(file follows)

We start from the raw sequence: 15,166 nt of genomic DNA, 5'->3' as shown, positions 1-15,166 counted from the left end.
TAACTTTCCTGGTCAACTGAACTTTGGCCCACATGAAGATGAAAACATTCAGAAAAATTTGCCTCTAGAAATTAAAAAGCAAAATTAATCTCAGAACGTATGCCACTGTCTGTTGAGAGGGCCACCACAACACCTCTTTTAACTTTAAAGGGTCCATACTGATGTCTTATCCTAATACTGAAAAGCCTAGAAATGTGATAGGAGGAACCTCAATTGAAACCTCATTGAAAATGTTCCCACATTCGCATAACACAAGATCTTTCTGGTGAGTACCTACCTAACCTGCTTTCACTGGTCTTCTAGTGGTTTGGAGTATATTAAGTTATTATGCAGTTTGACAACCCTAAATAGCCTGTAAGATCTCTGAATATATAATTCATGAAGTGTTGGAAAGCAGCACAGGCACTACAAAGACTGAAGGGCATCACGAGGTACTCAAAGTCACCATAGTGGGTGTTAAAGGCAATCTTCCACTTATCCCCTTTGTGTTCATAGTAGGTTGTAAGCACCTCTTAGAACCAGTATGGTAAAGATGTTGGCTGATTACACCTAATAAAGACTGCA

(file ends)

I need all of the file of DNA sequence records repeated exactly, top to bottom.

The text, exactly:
We start from the raw sequence: 15,166 nt of genomic DNA, 5'->3' as shown, positions 1-15,166 counted from the left end.
TAACTTTCCTGGTCAACTGAACTTTGGCCCACATGAAGATGAAAACATTCAGAAAAATTTGCCTCTAGAAATTAAAAAGCAAAATTAATCTCAGAACGTATGCCACTGTCTGTTGAGAGGGCCACCACAACACCTCTTTTAACTTTAAAGGGTCCATACTGATGTCTTATCCTAATACTGAAAAGCCTAGAAATGTGATAGGAGGAACCTCAATTGAAACCTCATTGAAAATGTTCCCACATTCGCATAACACAAGATCTTTCTGGTGAGTACCTACCTAACCTGCTTTCACTGGTCTTCTAGTGGTTTGGAGTATATTAAGTTATTATGCAGTTTGACAACCCTAAATAGCCTGTAAGATCTCTGAATATATAATTCATGAAGTGTTGGAAAGCAGCACAGGCACTACAAAGACTGAAGGGCATCACGAGGTACTCAAAGTCACCATAGTGGGTGTTAAAGGCAATCTTCCACTTATCCCCTTTGTGTTCATAGTAGGTTGTAAGCACCTCTTAGAACCAGTATGGTAAAGATGTTGGCTGATTACACCTAATAAAGACTGCA